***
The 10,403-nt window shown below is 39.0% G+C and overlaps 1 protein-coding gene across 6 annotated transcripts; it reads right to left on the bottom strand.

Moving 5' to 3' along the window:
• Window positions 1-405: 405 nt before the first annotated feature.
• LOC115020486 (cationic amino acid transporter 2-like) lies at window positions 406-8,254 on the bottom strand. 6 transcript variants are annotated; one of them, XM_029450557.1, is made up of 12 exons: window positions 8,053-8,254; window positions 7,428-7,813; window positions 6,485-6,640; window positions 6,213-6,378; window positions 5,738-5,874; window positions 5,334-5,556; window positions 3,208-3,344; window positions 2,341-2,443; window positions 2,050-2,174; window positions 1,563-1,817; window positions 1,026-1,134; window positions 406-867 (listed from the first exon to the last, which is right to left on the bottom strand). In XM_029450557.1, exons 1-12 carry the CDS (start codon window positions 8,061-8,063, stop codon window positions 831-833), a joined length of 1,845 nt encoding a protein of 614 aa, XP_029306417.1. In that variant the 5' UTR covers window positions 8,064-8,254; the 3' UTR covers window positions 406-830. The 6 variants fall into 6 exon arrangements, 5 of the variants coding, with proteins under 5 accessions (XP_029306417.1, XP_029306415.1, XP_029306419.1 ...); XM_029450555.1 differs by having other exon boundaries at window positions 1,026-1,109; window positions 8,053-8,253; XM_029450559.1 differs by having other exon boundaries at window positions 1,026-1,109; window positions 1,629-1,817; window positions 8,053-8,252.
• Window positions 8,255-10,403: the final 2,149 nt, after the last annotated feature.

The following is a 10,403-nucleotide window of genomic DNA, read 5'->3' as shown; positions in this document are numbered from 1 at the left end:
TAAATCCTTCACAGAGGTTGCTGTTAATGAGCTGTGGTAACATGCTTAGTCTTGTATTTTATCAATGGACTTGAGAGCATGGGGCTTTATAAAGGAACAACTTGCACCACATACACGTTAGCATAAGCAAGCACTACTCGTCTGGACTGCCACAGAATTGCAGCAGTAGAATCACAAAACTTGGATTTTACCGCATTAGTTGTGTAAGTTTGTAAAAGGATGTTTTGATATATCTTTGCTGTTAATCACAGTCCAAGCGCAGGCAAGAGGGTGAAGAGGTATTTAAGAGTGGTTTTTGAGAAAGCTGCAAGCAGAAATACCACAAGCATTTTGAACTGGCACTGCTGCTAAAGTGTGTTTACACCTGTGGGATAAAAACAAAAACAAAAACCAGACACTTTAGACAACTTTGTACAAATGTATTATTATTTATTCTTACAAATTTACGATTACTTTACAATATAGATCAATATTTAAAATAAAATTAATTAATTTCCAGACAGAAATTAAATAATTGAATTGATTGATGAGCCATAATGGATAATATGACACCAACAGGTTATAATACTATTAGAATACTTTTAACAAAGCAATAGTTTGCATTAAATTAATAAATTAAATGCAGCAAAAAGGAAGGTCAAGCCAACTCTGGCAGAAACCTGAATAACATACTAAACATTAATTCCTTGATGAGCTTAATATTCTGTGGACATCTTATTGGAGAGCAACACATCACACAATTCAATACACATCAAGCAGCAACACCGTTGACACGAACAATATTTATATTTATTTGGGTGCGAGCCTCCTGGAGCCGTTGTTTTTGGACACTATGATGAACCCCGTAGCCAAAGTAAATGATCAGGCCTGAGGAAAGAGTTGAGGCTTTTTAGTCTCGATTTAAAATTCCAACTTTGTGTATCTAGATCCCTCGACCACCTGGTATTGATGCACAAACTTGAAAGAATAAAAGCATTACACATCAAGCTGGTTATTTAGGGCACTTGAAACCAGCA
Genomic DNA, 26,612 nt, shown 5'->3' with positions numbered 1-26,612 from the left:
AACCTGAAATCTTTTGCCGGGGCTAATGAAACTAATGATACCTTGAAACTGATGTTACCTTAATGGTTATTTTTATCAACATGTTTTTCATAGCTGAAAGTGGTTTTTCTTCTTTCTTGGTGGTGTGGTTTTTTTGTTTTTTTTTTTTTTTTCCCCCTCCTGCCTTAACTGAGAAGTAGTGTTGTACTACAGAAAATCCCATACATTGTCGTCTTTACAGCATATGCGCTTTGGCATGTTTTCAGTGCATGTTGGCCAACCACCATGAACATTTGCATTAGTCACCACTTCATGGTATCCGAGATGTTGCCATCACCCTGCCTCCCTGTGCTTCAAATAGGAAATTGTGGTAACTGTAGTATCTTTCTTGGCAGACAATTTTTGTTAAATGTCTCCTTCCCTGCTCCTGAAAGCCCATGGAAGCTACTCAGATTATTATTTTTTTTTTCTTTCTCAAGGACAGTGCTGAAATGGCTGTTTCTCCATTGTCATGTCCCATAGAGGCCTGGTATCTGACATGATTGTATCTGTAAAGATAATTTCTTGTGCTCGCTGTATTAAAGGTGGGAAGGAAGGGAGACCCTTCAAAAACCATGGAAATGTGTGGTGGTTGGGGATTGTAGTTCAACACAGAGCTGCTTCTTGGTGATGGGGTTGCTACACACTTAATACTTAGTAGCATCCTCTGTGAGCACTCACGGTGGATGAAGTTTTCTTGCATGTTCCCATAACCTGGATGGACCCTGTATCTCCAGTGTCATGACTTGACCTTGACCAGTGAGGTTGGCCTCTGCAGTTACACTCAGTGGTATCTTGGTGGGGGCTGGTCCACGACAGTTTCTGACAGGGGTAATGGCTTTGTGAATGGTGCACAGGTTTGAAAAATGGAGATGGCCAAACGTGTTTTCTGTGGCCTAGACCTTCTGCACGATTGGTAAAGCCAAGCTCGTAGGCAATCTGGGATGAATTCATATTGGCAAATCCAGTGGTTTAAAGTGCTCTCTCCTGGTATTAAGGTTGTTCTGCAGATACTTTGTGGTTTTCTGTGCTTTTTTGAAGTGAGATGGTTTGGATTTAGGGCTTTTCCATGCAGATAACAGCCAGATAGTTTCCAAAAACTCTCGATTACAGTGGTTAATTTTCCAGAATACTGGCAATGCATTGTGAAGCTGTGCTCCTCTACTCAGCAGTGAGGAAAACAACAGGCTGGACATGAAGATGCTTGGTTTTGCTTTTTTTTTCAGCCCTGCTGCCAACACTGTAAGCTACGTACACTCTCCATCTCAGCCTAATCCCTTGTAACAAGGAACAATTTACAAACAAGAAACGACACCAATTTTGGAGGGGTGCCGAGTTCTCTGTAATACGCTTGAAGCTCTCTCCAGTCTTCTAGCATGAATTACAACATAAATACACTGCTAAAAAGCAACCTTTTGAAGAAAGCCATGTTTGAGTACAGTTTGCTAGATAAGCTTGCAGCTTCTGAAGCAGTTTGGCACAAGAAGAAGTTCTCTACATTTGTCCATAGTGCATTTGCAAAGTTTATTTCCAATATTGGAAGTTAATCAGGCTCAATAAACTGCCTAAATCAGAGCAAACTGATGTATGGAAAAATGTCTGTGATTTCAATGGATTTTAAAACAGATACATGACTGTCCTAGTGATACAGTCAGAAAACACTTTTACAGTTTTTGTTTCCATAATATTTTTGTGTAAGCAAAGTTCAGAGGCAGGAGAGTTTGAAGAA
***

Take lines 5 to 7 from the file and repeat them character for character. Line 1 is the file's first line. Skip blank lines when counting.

• Window positions 8,255-10,403: the final 2,149 nt, after the last annotated feature.

The following is a 10,403-nucleotide window of genomic DNA, read 5'->3' as shown; positions in this document are numbered from 1 at the left end:
TAAATCCTTCACAGAGGTTGCTGTTAATGAGCTGTGGTAACATGCTTAGTCTTGTATTTTATCAATGGACTTGAGAGCATGGGGCTTTATAAAGGAACAACTTGCACCACATACACGTTAGCATAAGCAAGCACTACTCGTCTGGACTGCCACAGAATTGCAGCAGTAGAATCACAAAACTTGGATTTTACCGCATTAGTTGTGTAAGTTTGTAAAAGGATGTTTTGATATATCTTTGCTGTTAATCACAGTCCAAGCGCAGGCAAGAGGGTGAAGAGGTATTTAAGAGTGGTTTTTGAGAAAGCTGCAAGCAGAAATACCACAAGCATTTTGAACTGGCACTGCTGCTAAAGTGTGTTTACACCTGTGGGATAAAAACAAAAACAAAAACCAGACACTTTAGACAACTTTGTACAAATGTATTATTATTTATTCTTACAAATTTACGATTACTTTACAATATAGATCAATATTTAAAATAAAATTAATTAATTTCCAGACAGAAATTAAATAATTGAATTGATTGATGAGCCATAATGGATAATATGACACCAACAGGTTATAATACTATTAGAATACTTTTAACAAAGCAATAGTTTGCATTAAATTAATAAATTAAATGCAGCAAAAAGGAAGGTCAAGCCAACTCTGGCAGAAACCTGAATAACATACTAAACATTAATTCCTTGATGAGCTTAATATTCTGTGGACATCTTATTGGAGAGCAACACATCACACAATTCAATACACATCAAGCAGCAACACCGTTGACACGAACAATATTTATATTTATTTGGGTGCGAGCCTCCTGGAGCCGTTGTTTTTGGACACTATGATGAACCCCGTAGCCAAAGTAAATGATCAGGCCTGAGGAAAGAGTTGAGGCTTTTTAGTCTCGATTTAAAATTCCAACTTTGTGTATCTAGATCCCTCGACCACCTGGTATTGATGCACAAACTTGAAAGAATAAAAGCATTACACATCAAGCTGGTTATTTAGGGCACTTGAAACCAGCA